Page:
Muse Awards: Gloria Estefan, Kasi Lemmons, Jane Rosenthal Urge Women to Keep Making Strides

2019 NYWIFT Muse Awards - Getty - H 2019
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Ann Dowd, Shoshannah Stern, Caroline Hirsch and Anjali Sud were also among the honorees Tuesday at the NY Women in Film and Television event.

Female leaders across multiple entertainment platforms were honored for their vision and achievements in their respective fields at New York Women in Film & Television's 2019 Muse Awards on Tuesday. And they shared their advice for all women, in every business.

Singer-songwriter Gloria Estefan, director Kasi Lemmons, Tribeca Film Festival co-founder and producer Jane Rosenthal, Emmy-winning Handmaid's Tale actress Ann Dowd, writer-creator Shoshannah Stern, New York Comedy Festival founder Caroline Hirsch and Vimeo CEO Anjali Sud were this year's honorees.

"It's extraordinary to be honored by my peers," Rosenthal told The Hollywood Reporter on the red carpet. "You do so much, you feel like you're alone, and you're just pushing a rock up a hill a lot. It's nice, personally, to be able to take a breath and say, 'Oh, OK, maybe I have made a difference.'"

Added Harriet director Lemmons, ahead of the New York Hilton luncheon, "This has been such an incredible ride, these honors, especially one like this, [from] an organization that I've loved for so long. It's great."

Every year, the awards recognize women who are paving the way for change and inspiring people across the country. This year's honorees stressed the importance of occupying space, never giving up and supporting each other in every aspect of the entertainment industry — in front of the camera, behind it, at the writer's desk — and in life.

"As a woman, I feel that it's so difficult to occupy your own space," Supernatural actress Stern told THR. "We are taught to cross our legs, and that men can leave them open, and I feel like that happens with emotions, as well. Women have to constantly regulate themselves so they're not too emotional [but also] not too unemotional."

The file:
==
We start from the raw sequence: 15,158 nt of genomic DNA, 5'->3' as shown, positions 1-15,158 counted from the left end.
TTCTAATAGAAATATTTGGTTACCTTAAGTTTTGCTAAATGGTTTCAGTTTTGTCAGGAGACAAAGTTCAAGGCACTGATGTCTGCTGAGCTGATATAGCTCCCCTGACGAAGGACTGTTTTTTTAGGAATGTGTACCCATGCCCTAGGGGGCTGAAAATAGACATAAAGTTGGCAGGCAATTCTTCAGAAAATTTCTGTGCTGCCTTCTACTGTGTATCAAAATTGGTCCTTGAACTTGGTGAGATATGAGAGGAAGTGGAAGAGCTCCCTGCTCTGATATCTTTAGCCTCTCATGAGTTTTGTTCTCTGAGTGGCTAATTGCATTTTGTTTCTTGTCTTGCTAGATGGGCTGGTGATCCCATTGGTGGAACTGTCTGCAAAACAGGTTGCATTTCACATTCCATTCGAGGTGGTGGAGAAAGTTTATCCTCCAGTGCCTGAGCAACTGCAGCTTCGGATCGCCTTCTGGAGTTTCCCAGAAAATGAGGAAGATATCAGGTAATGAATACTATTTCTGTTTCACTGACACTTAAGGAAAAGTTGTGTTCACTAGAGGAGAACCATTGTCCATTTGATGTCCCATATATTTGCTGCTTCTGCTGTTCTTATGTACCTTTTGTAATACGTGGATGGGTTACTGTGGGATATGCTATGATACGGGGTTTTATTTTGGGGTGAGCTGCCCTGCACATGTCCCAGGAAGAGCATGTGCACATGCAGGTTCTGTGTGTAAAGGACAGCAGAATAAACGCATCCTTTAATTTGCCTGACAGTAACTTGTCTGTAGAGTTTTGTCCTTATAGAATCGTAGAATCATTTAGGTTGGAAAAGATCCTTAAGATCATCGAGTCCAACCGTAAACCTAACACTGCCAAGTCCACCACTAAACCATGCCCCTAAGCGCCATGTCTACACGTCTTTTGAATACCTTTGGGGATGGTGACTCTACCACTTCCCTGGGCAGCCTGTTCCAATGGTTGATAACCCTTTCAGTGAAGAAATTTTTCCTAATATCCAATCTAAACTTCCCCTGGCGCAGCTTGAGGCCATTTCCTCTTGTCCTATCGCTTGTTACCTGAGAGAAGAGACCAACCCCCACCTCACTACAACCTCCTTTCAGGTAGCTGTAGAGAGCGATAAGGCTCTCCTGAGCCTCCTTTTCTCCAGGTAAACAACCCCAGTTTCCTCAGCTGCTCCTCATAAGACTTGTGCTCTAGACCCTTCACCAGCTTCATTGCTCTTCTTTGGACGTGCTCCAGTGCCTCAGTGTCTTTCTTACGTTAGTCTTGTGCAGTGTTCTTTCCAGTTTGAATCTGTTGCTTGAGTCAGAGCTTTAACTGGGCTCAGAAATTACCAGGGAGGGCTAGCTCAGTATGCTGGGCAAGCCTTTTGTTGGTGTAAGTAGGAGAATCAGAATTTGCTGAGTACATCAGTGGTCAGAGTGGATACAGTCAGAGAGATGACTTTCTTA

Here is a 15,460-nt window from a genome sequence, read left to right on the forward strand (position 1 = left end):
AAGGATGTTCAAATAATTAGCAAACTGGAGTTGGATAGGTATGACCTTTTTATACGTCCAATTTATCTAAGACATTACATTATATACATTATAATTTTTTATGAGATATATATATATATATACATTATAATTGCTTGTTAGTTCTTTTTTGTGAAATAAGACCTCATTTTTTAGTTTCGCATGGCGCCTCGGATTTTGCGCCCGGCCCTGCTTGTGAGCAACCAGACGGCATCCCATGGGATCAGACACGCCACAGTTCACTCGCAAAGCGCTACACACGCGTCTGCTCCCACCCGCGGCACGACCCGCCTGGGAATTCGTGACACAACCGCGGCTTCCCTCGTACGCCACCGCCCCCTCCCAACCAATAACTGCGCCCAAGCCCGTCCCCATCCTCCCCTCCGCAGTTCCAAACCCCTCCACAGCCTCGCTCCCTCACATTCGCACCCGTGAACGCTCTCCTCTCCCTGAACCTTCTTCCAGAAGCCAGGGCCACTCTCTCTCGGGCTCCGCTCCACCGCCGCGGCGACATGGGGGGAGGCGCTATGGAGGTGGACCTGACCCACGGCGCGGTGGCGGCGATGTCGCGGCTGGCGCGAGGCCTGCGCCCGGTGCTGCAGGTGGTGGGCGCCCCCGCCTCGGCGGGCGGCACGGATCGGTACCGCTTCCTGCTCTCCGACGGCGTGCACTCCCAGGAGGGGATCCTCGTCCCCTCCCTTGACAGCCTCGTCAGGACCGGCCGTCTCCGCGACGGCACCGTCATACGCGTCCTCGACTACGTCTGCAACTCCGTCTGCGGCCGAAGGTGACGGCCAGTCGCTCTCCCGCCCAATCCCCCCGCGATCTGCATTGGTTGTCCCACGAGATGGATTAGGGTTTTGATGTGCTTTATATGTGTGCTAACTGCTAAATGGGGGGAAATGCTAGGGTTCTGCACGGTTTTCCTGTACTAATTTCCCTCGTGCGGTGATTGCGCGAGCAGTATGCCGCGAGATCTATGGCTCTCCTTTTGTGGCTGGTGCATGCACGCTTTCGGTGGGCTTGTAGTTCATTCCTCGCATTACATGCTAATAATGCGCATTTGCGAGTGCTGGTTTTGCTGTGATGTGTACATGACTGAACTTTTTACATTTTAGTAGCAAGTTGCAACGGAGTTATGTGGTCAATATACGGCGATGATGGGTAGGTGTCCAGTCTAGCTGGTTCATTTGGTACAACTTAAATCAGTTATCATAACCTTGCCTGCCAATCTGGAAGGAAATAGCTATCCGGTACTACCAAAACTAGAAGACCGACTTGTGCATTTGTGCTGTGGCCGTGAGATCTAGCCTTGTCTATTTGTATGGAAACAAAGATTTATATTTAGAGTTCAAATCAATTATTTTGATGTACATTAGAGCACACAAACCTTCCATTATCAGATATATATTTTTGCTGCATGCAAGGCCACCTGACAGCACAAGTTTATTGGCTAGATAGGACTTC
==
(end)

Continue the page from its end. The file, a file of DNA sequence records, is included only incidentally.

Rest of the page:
She received the Loreen Arbus Changemaker Award, named for the disability rights activist.

"I'm not sure if it's so much change that I'm making, rather than just allowing myself to be all that I am," Stern said about her honor. "It's not about making yourself bigger, but don't make yourself smaller, and I feel like that is how change begins."

Stern comes from a fourth-generation deaf family, and when she was growing up, she was conditioned to wait around for someone to come and save her or tell her story for her. When she realized neither one of those things were going to happen, she decided to do it for herself and encourages other women and young girls to do the same.

"Don't wait for permission," she said. "Just tell your own stories."

Dowd said she feels like if a woman has hopes and dreams, she cannot fail, especially knowing there are other women who will be there for her. "There is support for you in this world, and you have a right to it," she told THR.

Dowd also commented on The Handmaid's Tale not receiving any Golden Globe nominations earlier this week, despite the Hulu series winning the best drama series award in 2018, but she's not worried. "Let's spread the wealth," said Dowd, who hopes the show continues to raise important questions and keep those conversations going.

Rosenthal echoed Dowd's sentiment and explained that awards cannot be used to judge the impact a TV series or film is making in the world. "As soon as we use any award as the litmus test to our impact, we're in sad shape," she said.

At the end of Rosenthal's acceptance speech for the Career Impact Achievement Award, Robert De Niro came onstage and congratulated all the women who were being honored by NYWIFT.

On the carpet, Estefan discussed her upcoming, still-untitled album, which is set for release in the spring. The collection will include five of her older songs with Brazilian rhythms, including a Spanish remake of "Here We Are," and four entirely new songs. Her inspiration for the album came from a shared heritage with Brazil.

"The Yoruba tribe of Africa went both to Cuba and to Brazil, and because of the European influences in each place, the music that came out of it was different," she told THR. "If I'd been born in Brazil, conga is now samba."

Because a lot of Estefan's fans are older, she said they have indoctrinated their children to be devotees, so she has a lot of young fans as well, which she hopes to continue to inspire through her achievements.

"When they see you do things is when they realize, 'Hey, I can do this, [too],'" she said.

Not only is it important to the honorees that they continue to inspire generations to come, but also not to take NYWIFT's recognition for granted.

"We need to all take action. We can't sit idly by," Rosenthal said. "There's not one of us that can sit and pat ourselves on the back and say, 'Job well done,' and take a nap. You can take a breath, but we've got to keep moving."